Tuesday, July 28, 2015

One Taken, One Left Behind

"Two men will be in the field; one will be taken and the other left. Two women will be grinding with a hand mill; one will be taken and the other left." - Matthew 24:40-41

"I tell you, on that night two people will be in one bed; one will be taken and the other left. Two women will be grinding grain together; one will be taken and the other left." - Luke 17:34-35

In my theological immaturity, I accepted Darby's dispensational interpretation of the "left behind" passage in light of I Thessalonians 4.

"For the Lord himself will come down from heaven, with a loud command, with the voice of the archangel and with the trumpet call of God, and the dead in Christ will rise first. After that, we who are still alive and are left will be caught up together with them in the clouds to meet the Lord in the air. And so we will be with the Lord forever." - I Thessalonians 4:16-17

Accordingly, the "taken ones" are raptured away from impending judgment at Christ's second coming and the ones "left behind" face the horrors of the impending tribulation.


But now, a more literal reading of the "left behind" passage raises a simpler, but even more profound question. Are the "ones taken" escaping judgment and the ones "left behind" facing it? Or, is the opposite true - are some "taken" to judgment and those "left behind" avoiding a similar fate? Or, equally likely, do both those "taken" and those "left behind" face the same sure, swift, sudden, and complete judgment that Jesus has repeatedly pronounced. After all, the immediate context is that the entire generation goes on heedless of the looming judgment - eating, drinking, marrying, and giving in marriage.

The larger interpretational issue - at least as I see it - is: What is the guiding metaphor - the image in such common currency among Jesus' contemporaries - that provides the interpretive framework for this saying. There are two likely candidates: (1) the "division of souls" at the last day or (2) the military theme of the invading army and exiled people.

The "division of souls" is one of the most repeated themes of Jesus' kingdom teachings. Nations are divided right and left, the sheep from the goats. In the last day, some will experience a baptism of the Spirit - that great final eschatological outpouring foreseen by Joel - while others receive a baptism of fire (the fire of judgment, in context - "Now is the axe laid to the root of the tree. Every tree that does not bring forth good fruit is cut down and cast into the fire."). If this image stands behind the ones "taken" - the ones "left behind" dichotomy, someone is surely facing judgment, while others are escaping it.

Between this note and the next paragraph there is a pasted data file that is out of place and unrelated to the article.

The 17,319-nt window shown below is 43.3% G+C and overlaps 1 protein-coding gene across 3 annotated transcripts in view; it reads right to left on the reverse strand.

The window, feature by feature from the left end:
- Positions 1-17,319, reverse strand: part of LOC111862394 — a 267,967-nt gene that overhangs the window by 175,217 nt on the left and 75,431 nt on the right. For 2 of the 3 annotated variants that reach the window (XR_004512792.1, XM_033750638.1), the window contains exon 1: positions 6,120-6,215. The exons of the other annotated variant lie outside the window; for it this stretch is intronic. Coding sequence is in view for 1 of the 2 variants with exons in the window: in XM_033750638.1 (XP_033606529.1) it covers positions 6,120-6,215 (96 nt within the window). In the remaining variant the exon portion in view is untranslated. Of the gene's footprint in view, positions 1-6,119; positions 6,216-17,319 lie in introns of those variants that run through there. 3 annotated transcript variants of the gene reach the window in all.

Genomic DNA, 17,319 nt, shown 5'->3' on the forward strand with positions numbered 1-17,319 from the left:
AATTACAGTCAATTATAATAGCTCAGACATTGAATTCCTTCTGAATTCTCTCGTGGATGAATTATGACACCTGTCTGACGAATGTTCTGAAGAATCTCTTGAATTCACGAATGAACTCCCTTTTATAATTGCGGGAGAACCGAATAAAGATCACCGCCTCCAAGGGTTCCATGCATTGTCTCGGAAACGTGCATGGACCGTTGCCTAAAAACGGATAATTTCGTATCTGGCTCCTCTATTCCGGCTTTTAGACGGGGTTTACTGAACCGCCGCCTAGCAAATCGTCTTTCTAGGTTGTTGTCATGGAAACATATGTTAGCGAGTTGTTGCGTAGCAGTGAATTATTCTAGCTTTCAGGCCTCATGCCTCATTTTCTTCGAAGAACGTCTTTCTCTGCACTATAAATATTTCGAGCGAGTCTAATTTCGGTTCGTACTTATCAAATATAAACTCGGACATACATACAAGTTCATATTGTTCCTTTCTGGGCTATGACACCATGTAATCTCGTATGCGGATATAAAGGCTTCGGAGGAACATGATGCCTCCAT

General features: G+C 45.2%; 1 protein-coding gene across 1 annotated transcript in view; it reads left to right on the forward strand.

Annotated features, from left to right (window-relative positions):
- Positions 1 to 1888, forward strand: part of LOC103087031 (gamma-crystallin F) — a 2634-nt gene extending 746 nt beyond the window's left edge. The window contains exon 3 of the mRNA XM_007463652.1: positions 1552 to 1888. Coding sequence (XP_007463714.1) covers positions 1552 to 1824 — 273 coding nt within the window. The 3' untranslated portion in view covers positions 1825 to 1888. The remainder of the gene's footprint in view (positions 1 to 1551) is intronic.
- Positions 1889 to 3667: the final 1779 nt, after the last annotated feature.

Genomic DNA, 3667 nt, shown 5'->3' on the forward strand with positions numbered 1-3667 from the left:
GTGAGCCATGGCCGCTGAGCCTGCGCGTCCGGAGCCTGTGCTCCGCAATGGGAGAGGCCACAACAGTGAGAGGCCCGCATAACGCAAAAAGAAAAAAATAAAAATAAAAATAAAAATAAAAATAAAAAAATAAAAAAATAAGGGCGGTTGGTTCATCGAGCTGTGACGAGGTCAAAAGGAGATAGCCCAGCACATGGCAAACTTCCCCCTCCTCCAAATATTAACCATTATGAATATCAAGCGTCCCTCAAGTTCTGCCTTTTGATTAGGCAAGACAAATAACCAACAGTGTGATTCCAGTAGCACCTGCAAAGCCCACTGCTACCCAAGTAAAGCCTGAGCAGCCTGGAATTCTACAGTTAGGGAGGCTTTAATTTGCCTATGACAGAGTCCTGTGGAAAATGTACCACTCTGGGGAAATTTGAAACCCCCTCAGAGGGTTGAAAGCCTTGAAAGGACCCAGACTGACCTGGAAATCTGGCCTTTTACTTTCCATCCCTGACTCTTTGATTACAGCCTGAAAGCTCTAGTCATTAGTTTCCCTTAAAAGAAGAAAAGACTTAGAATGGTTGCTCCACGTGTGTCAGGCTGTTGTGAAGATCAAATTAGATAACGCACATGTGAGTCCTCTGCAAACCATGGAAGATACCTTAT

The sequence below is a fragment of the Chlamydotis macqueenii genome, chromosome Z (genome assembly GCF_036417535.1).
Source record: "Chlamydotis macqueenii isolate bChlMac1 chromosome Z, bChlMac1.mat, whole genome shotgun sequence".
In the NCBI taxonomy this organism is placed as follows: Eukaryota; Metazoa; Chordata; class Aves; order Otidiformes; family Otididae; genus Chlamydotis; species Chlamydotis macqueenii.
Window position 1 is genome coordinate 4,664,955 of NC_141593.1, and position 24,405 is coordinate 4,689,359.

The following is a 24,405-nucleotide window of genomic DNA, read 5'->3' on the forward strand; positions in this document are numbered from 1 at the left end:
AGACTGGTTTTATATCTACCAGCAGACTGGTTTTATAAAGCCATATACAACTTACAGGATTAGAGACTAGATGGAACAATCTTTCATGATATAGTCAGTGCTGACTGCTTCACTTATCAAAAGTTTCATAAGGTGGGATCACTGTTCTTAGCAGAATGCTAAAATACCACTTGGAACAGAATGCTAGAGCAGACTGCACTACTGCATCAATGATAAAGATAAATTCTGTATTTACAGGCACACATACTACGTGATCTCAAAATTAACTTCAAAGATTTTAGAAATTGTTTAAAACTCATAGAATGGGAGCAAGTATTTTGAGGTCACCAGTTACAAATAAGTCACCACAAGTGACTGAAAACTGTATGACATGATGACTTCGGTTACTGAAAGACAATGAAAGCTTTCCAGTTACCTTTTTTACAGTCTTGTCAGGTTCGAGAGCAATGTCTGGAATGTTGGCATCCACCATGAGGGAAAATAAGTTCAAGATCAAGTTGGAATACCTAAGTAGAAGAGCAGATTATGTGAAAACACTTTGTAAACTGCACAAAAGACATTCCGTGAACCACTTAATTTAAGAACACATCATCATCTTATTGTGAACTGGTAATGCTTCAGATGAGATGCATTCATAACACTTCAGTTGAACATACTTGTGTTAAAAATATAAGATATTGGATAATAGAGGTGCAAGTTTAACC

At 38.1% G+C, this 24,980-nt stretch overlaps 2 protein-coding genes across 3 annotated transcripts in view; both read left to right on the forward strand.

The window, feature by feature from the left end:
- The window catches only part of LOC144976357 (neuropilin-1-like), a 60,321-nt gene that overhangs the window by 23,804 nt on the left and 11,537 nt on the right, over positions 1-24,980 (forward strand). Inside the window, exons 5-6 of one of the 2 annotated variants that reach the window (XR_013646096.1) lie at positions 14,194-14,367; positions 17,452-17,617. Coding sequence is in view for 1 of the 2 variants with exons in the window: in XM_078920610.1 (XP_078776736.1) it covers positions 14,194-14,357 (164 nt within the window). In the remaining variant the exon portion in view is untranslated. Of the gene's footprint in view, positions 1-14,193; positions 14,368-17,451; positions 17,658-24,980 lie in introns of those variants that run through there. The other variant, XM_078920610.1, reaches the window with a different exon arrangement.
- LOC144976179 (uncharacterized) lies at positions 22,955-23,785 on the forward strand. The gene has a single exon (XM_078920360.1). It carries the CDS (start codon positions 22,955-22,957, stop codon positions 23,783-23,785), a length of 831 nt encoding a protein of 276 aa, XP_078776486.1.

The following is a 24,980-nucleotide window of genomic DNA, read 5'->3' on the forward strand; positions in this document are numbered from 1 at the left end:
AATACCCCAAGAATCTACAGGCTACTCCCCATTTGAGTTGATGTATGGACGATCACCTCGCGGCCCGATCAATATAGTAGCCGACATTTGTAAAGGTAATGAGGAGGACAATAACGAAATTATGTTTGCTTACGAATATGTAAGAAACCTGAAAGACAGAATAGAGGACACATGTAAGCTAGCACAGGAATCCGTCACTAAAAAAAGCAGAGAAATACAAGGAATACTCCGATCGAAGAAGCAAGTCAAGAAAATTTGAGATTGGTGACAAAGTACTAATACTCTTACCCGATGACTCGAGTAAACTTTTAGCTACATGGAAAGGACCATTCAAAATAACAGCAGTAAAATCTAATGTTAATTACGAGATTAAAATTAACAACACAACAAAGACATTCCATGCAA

The specter of the invading army and the brutal disruption of exile was one of the dominant collective memories of post-exilic Judaism - not unlike the Holocaust for contemporary Jews. The rumblings of military conquest - the military might of the Roman armies, enforcing the Pax Romana with the edge of the sword - is everywhere apparent in the collections of Jesus' apocalyptic sayings - Matthew 24-25, Mark 13, Luke 17 and especially Luke 21. If this image serves as the framework for the "left behind" passage, then those who are "taken" face the brutality of exile, while those "left behind" are spared this immediate indignity, but face the bitterness of defeat nevertheless.


What do you think? Is Jesus arguing that some will face judgment while others escape in this passage? Or do all face the certainty of military defeat and God's judgment alike?


  1. Good question, Joe. I think we've all probably done a bit of struggling with the metaphor in this passage. I'm open to your suggestion that this may not, in the end, be a "division of souls", as you aptly put it. However, I also think there is a case to be made that it is intended as a "division of souls", not in the dispensational sense, but in quite the opposite direction.

    In the larger context of this sermon on the destruction of Jerusalem, which concludes with references to the end of the age, I suspect that there may be an intentional polarization between those "taken" and those "left behind", i.e., one to eschatological judgment and the other to survive. It seems to me that it follows along the lines of first the exile (when some were taken by the Babylonians and the others were left as the surviving remnant), then the coming destruction of Jerusalem (where some would be taken by the Romans and a remnant left), and finally, in an eschatological sense along the same lines.

    One parallel may be helpful. In Matthew's version of the sermon, in 24:39 he uses the expression for the days of Noah that the flood swept them away. Then, the next verse contains the saying in question. When he says "one will be taken", it seems to parallel the sweeping flood, which suggests that the one "taken" is taken in the cataclysm, while the one who is left (such as Noah and his family) are the surviving remnant. In all these historical precedents (Noah, the destruction of the 1st temple, and the destruction of the 2nd temple), there seem to be those "taken" in judgment (i.e., destroyed) and a surviving remnant. If there is a "division of souls" in this passage, it seems to me that it must be the reverse of the typical dispensational interpretation. The one "left behind" is the surviving remnant, while the one "taken" is removed by judgment.